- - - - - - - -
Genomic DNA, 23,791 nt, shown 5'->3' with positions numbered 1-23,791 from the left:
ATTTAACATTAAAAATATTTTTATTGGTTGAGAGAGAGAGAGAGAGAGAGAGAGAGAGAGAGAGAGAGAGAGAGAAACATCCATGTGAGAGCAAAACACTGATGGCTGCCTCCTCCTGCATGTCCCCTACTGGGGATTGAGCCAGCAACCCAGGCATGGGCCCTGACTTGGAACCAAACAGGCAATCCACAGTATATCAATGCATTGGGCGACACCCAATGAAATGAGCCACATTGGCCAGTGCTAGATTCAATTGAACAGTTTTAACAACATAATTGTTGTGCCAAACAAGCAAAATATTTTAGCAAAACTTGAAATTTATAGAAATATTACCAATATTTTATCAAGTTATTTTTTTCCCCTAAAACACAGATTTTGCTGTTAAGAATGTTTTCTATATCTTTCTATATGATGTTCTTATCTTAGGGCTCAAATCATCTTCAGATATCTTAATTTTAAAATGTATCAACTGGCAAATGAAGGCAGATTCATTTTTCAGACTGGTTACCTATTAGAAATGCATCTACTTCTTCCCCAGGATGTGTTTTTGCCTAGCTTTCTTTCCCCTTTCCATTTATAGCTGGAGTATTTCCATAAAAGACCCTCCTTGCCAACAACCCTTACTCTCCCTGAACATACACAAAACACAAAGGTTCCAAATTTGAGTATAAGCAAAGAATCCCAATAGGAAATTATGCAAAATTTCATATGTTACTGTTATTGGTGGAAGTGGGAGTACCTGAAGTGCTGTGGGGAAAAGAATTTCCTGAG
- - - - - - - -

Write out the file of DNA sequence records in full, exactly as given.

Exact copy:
Genomic DNA, 23,791 nt, shown 5'->3' with positions numbered 1-23,791 from the left:
ATTTAACATTAAAAATATTTTTATTGGTTGAGAGAGAGAGAGAGAGAGAGAGAGAGAGAGAGAGAGAGAGAGAGAAACATCCATGTGAGAGCAAAACACTGATGGCTGCCTCCTCCTGCATGTCCCCTACTGGGGATTGAGCCAGCAACCCAGGCATGGGCCCTGACTTGGAACCAAACAGGCAATCCACAGTATATCAATGCATTGGGCGACACCCAATGAAATGAGCCACATTGGCCAGTGCTAGATTCAATTGAACAGTTTTAACAACATAATTGTTGTGCCAAACAAGCAAAATATTTTAGCAAAACTTGAAATTTATAGAAATATTACCAATATTTTATCAAGTTATTTTTTTCCCCTAAAACACAGATTTTGCTGTTAAGAATGTTTTCTATATCTTTCTATATGATGTTCTTATCTTAGGGCTCAAATCATCTTCAGATATCTTAATTTTAAAATGTATCAACTGGCAAATGAAGGCAGATTCATTTTTCAGACTGGTTACCTATTAGAAATGCATCTACTTCTTCCCCAGGATGTGTTTTTGCCTAGCTTTCTTTCCCCTTTCCATTTATAGCTGGAGTATTTCCATAAAAGACCCTCCTTGCCAACAACCCTTACTCTCCCTGAACATACACAAAACACAAAGGTTCCAAATTTGAGTATAAGCAAAGAATCCCAATAGGAAATTATGCAAAATTTCATATGTTACTGTTATTGGTGGAAGTGGGAGTACCTGAAGTGCTGTGGGGAAAAGAATTTCCTGAG